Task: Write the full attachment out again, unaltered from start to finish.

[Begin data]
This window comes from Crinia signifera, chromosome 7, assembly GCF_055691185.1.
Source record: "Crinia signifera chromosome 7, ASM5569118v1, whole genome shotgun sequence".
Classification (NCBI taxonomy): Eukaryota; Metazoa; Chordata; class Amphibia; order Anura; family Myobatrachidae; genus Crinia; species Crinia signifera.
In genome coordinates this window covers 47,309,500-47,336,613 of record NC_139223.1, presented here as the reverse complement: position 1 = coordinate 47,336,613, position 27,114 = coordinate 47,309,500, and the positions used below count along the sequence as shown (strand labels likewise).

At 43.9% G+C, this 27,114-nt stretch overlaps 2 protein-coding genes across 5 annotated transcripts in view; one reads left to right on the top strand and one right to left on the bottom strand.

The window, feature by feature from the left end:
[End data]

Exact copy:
This window comes from Crinia signifera, chromosome 7, assembly GCF_055691185.1.
Source record: "Crinia signifera chromosome 7, ASM5569118v1, whole genome shotgun sequence".
Classification (NCBI taxonomy): Eukaryota; Metazoa; Chordata; class Amphibia; order Anura; family Myobatrachidae; genus Crinia; species Crinia signifera.
In genome coordinates this window covers 47,309,500-47,336,613 of record NC_139223.1, presented here as the reverse complement: position 1 = coordinate 47,336,613, position 27,114 = coordinate 47,309,500, and the positions used below count along the sequence as shown (strand labels likewise).

At 43.9% G+C, this 27,114-nt stretch overlaps 2 protein-coding genes across 5 annotated transcripts in view; one reads left to right on the top strand and one right to left on the bottom strand.

The window, feature by feature from the left end: